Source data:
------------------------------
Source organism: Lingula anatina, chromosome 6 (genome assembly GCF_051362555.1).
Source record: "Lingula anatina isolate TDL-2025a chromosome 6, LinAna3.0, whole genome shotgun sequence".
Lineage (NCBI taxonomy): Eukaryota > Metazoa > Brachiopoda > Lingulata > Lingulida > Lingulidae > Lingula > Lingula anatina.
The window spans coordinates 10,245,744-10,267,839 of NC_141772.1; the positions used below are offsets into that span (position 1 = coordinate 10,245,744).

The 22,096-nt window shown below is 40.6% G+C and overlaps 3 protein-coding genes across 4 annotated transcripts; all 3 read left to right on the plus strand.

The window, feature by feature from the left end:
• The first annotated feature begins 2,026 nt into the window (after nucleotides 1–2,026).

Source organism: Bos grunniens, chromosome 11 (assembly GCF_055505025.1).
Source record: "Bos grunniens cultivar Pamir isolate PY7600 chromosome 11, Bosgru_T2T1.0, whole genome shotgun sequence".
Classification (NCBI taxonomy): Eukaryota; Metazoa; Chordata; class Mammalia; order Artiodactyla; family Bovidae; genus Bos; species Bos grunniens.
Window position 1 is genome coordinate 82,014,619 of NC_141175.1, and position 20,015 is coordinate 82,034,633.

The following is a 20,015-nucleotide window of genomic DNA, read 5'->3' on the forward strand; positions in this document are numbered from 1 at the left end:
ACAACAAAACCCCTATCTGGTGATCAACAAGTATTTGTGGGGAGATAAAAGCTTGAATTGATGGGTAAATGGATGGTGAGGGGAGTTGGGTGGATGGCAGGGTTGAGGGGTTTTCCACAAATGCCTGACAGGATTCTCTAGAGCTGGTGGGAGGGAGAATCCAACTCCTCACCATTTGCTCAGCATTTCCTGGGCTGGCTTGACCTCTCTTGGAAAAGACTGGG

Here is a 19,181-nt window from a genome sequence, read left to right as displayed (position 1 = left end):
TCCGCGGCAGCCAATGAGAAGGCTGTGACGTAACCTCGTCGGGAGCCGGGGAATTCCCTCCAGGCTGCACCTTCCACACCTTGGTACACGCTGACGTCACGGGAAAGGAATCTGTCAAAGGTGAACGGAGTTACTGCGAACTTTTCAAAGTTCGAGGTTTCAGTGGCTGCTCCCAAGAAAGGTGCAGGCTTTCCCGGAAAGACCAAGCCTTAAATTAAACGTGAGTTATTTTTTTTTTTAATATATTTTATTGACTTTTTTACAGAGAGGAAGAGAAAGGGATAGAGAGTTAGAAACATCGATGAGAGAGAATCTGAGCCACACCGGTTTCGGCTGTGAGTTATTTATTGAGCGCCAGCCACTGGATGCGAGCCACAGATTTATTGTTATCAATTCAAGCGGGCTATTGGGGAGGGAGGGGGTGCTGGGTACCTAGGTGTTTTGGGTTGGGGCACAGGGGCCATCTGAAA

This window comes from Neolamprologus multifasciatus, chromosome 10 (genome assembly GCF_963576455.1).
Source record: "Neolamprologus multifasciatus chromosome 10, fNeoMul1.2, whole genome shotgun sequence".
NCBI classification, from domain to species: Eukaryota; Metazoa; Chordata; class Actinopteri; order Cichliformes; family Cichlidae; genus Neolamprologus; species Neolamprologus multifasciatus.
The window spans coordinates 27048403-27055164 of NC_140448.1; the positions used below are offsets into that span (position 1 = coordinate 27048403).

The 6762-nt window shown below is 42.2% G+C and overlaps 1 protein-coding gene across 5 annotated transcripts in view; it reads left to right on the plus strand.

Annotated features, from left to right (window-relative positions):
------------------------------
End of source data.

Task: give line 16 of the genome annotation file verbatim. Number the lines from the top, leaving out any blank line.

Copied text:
This window comes from Neolamprologus multifasciatus, chromosome 10 (genome assembly GCF_963576455.1).